As an introduction to our 175 anniversary series of talks Highgate Cemetery Trustee and Historian to The Royal Horticultural Society Dr Brent Elliot gives an introduction to the development of Victorian Garden Cemeteries.
When the movement to create large-scale nondenominational cemeteries arose in the nineteenth century there was no tradition of cemetery landscapes in this country for designers to follow. The first cemeteries copied the different styles of country house gardens, ranging from the informal park (Norwood) to the first signs of a return to formal design (Kensal Green and Brompton).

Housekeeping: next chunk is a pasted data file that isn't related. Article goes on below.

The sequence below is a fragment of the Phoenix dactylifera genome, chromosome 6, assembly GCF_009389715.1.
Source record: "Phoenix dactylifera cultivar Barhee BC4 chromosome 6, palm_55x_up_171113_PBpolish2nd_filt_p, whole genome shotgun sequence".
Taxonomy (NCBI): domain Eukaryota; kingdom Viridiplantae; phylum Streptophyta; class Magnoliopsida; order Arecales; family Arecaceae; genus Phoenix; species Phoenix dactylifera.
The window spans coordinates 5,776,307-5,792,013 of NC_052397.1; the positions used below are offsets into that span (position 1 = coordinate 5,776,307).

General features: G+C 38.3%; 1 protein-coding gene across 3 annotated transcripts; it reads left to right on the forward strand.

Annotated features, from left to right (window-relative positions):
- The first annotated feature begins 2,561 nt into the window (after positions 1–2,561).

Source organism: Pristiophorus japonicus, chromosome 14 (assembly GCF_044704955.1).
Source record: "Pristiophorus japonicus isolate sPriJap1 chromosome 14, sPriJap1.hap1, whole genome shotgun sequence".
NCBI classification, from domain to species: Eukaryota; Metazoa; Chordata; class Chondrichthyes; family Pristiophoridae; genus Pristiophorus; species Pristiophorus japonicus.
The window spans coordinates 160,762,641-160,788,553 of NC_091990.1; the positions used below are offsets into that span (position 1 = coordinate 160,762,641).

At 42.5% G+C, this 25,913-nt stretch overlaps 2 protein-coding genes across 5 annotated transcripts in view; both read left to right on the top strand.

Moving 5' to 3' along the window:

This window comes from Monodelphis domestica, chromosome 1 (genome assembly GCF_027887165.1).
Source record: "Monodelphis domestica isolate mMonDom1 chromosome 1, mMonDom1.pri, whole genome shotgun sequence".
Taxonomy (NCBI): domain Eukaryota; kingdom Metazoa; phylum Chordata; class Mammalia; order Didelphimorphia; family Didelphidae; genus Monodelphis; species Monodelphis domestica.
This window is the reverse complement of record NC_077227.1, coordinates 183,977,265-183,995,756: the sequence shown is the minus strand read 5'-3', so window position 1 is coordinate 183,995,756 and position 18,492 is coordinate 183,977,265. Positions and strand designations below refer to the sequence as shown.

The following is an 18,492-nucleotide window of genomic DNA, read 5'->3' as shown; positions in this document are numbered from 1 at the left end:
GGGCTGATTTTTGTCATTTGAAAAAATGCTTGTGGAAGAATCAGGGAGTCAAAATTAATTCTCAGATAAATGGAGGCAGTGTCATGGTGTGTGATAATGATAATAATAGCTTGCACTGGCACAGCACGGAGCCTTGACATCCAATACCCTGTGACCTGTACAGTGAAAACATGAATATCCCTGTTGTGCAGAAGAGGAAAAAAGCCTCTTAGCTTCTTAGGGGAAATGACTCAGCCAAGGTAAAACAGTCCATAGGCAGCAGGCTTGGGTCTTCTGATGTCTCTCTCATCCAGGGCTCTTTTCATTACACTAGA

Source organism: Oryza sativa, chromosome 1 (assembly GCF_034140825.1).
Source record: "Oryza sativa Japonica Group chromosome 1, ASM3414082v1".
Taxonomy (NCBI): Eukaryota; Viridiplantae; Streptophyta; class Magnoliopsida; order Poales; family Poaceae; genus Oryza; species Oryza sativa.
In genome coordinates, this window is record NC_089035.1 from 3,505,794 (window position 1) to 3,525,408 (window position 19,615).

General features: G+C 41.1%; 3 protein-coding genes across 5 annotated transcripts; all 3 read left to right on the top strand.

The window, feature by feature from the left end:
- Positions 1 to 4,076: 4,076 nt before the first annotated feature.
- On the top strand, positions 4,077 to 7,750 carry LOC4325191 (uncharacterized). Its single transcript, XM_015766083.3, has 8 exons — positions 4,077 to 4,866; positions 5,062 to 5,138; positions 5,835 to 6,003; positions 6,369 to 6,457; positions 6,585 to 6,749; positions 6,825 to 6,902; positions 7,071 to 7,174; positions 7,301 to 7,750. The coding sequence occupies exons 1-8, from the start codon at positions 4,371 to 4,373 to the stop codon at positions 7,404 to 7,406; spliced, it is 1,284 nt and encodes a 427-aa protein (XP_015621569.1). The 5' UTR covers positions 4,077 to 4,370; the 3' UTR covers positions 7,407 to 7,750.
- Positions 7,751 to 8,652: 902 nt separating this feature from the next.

In the 1840s John Claudius Loudon called for cemeteries to be laid out on a grid pattern, planted with conifers; and his, the only book on cemetery design ever published in England, was available for local authorities to use after the Burials Acts of the early 1850s. Every large town or city in the country has a cemetery in the Loudon style.
In the later years of the century a reaction set in with a partial return to informal landscaping and the use of deciduous trees. The arrival of cremation at the century’s end reinforced the trend to informal landscaping and allowed the fashion for the Japanese garden to enter the world of the cemetery.